The output from the ROM 95 is applied to one input of a bit multiplier 97 which receives a second input from a digital clock 98. The output of the multiplier 97 is applied to a decorder circuit 103 which feeds timing pulses into the clock input of an analog memory 99. The other input 92 to the memory 99 comes from the sound source 78 of FIG. 3. The outputs from the analog memory 99 and the D/A converter 96 are applied to the two inputs of an analog multiplier 101 which feeds its output to an output terminal 102. The terminal 102 is connected to one of the inputs of the right or left beam summing circuit 82 or 85.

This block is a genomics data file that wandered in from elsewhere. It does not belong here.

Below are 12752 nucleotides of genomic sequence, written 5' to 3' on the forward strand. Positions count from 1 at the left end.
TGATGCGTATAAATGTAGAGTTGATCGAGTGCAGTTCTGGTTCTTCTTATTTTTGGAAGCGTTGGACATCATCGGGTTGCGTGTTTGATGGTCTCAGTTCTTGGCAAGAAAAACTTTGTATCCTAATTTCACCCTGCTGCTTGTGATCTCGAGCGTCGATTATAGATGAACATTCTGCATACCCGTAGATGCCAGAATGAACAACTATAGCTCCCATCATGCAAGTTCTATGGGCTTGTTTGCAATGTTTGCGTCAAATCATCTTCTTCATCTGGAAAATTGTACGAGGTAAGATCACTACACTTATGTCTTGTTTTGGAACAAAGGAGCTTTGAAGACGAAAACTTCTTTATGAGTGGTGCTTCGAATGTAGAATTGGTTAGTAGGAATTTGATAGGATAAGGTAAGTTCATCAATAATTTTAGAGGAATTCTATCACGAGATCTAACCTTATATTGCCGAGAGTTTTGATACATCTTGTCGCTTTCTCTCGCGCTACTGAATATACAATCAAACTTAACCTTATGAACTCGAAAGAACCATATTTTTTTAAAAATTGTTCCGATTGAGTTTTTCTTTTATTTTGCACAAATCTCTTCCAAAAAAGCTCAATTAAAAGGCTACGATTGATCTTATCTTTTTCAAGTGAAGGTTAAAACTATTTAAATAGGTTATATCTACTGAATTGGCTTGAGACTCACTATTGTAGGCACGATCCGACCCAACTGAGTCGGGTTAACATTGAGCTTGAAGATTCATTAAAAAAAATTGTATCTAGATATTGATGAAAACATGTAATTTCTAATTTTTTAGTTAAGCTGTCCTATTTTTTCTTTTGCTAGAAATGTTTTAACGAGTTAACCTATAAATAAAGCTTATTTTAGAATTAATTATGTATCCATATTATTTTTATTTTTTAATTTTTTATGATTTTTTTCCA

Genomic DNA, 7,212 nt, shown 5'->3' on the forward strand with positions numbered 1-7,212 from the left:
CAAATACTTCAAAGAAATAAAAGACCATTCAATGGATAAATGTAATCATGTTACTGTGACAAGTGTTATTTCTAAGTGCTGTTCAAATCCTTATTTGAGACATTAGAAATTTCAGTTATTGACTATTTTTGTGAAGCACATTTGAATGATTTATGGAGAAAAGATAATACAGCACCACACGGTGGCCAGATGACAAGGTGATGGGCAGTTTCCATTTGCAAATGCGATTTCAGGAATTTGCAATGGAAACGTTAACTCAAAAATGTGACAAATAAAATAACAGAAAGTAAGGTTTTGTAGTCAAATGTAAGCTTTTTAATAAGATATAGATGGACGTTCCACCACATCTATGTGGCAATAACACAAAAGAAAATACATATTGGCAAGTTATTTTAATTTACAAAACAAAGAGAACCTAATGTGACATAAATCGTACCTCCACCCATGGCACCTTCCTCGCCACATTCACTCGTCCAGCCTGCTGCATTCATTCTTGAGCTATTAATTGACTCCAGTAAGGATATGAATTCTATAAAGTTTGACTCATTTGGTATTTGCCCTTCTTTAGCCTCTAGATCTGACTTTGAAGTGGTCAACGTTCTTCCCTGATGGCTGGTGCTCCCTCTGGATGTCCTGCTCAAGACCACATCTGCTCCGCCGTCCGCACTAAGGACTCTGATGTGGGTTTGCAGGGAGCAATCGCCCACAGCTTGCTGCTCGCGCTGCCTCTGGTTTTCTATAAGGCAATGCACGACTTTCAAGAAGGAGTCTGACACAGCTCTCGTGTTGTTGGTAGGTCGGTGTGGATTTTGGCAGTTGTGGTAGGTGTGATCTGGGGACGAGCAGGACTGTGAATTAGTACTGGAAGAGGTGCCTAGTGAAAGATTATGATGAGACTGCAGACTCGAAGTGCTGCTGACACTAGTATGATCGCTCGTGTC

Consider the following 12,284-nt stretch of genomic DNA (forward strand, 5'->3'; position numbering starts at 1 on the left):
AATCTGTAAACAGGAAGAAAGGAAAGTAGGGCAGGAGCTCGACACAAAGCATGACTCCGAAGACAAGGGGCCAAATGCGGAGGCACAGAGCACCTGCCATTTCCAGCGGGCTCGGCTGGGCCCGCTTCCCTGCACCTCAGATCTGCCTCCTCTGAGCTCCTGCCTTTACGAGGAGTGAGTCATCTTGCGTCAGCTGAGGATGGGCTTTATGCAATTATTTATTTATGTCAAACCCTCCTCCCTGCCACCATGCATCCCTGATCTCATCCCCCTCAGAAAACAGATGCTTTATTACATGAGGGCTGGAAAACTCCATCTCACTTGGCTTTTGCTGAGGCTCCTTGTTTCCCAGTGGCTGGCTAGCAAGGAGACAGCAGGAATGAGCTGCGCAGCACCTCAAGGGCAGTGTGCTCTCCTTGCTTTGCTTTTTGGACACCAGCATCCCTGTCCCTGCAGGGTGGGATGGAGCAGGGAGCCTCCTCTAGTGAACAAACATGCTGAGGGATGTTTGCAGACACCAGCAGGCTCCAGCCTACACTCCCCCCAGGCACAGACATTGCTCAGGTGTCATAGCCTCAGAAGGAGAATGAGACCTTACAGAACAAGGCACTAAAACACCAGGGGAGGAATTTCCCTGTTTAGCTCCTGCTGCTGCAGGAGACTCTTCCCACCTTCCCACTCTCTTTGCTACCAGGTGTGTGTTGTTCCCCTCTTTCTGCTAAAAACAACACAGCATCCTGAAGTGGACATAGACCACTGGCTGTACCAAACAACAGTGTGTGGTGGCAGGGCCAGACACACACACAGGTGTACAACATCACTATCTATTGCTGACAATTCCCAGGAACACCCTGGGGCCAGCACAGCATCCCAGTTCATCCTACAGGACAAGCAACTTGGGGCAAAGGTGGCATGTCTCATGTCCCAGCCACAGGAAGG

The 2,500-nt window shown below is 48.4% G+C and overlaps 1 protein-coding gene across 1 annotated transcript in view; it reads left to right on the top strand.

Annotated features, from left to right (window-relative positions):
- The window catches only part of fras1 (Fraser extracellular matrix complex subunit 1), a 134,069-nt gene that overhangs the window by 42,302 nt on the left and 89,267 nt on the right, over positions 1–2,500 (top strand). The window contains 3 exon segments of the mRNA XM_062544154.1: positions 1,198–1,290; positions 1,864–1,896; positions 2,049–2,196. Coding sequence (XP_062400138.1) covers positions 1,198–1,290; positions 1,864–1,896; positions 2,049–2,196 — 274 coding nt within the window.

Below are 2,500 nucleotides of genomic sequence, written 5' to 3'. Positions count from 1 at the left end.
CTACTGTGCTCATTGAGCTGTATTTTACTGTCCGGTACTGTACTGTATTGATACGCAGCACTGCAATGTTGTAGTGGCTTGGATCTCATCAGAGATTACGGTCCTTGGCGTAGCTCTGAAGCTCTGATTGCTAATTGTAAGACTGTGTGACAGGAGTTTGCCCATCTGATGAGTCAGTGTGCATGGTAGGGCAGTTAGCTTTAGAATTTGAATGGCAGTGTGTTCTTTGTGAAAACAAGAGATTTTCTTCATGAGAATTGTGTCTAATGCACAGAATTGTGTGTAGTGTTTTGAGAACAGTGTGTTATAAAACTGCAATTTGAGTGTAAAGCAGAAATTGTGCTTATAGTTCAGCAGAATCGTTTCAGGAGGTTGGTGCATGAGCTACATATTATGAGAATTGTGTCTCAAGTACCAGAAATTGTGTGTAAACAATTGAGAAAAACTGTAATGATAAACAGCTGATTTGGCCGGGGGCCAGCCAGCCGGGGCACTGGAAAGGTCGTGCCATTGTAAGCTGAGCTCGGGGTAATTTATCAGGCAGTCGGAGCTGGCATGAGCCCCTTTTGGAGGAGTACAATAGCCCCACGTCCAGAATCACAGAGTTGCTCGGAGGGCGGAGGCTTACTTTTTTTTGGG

As indicated above, the circuit shown in FIG. 4 is the system which forms the bemformers 74-81. The system of FIG. 4 comprises one of the many beamformers shown in FIG. 3 as blocks 74-81. It should be understood that there is provided a separate left beam and right beam beamformer for each of the targets whose sounds are to be used in the system. If, therefore, 100 different targets under the control of the computer 72 and the instructor are to be used individually or in concert in the system to simulate 100 different underwater sound souces, then there must be provided 100 left and right beamformers. Each of the beamformers can be constructed as shown in FIG. 4. As shown in FIG. 3, each beamformer has three separate inputs: an input from the computer 72, an input from the servo control 15, and an input from the sound source 78. In FIG. 4, the input terminal 39 supplies the input signal from the servo control 15. This input represents the bearing of the maximum response axis of the array system as determined by the brush assembly under the control of the opertor. The input from the computer 72 is applied to the input terminal 91 and comprises the bearing of the target whose sounds are applied to this particular beamformer. The two bearings mentioned above are from the same reference point; therefore, the difference between the two values is the actual difference in bearing between the two. When this value is applied to the ROM (read-only-memory) 94, it serves as an addres to read out a signal whose amplitude is that of the particular array system used of a signal which approaches the array from the angle indicated. In other words, the ROM 94 contains digital information representative of the amplitudes of unit signals which would be received by the array 11 along the left or the right lobe of a signal whose bearing deviates from the left or the right lobe bearing by the amount used to address the ROM. As the bearing signal applied to the terminal 39 approaches that applied to the terminal 91 from the computer 72, the difference value from the output of the subtractor 93 decreases, and the amplitude output from the ROM 94 increasees. The ROM 95 has information stored therein which represents the characteristics of the underwater sound as it moves from one lobe to the next. The amount of time that a sound wave is delayed as it travels from one lobe to the next is dependent upon the angle at which the sound wave approaches the array 11. The ROM 95 has stored therein digital words which are proportional to the difference output from the subtractor 93. These words are decoded and used to determine the amount of delay actually imposed upon the sound signal as described below. The clock 98 supplies clock pulses to one input of the rate multiplier 97, and the output of the ROM 95 is applied to the other input of the multiplier 97. The digital word from the ROM 95 modifies the rate of the clock pulses from the clock 98 to generate a new word which is applied to a decoder 103. The decoder 103 applies its output to the control input of the analog memory 99. The analog memory 99 comprises any suitable means for storing amplitude signals or voltages. In one form it comprises a plurality of capacitors. An analog signal or waveform is sampled and the samples are sequentially applied to the individual capacitors. The reading operation can take place at the same time that the writing operation takes place or it can be delayed, and occur at some selected time after writing. The output from the decoder 103 is applied to the reading control of the memory 99 and determines the time delay between the writing and the reading operations in the memory 99. This delay is the amount of time that the sound would require to pass from one lobe to the other in the array 11. Since the apparatus shown in FIG. 4 can be either a right or a left beamformer, the delay applied to the memory 99 depends not only upon the physical characteristics of the array 11, the manner in which the beams are formed in the opertional equipment by the brush assembly 14 and the delays 16 and 17, and the velocity of sound in the particular medium in which the apparatus is being used, but also the direction from which the sound is coming and which beam is being formed. The other input to the analog memory 99 is the sounds of the particular target from the terminal 92. Thus, the sound signal from the terminal 92 is sampled in the memory 99, the individual samples are stored in the capacitors or other storage medium, and the memory elements are read at a slightly later timer to be transmitted to the input of an analog multiplier 101. The other input to the multiplier 101 comes from th ROM 94 through the analog-digital converter 96. Thus, two analog signals are applied to the inputs of the multiplier 101 which performs a normal multiplication. The output from the multiplier 101 is applied to the terminal 102 as the beam formed for a particular sound, from a particular target in a particular location with respect to the array 11. When this signal is applied to the beam summing circuits 82 or 85 of FIG. 3, the resultant signals can be applied to the operational equipment and appear as the actual sound signals would in normal operation.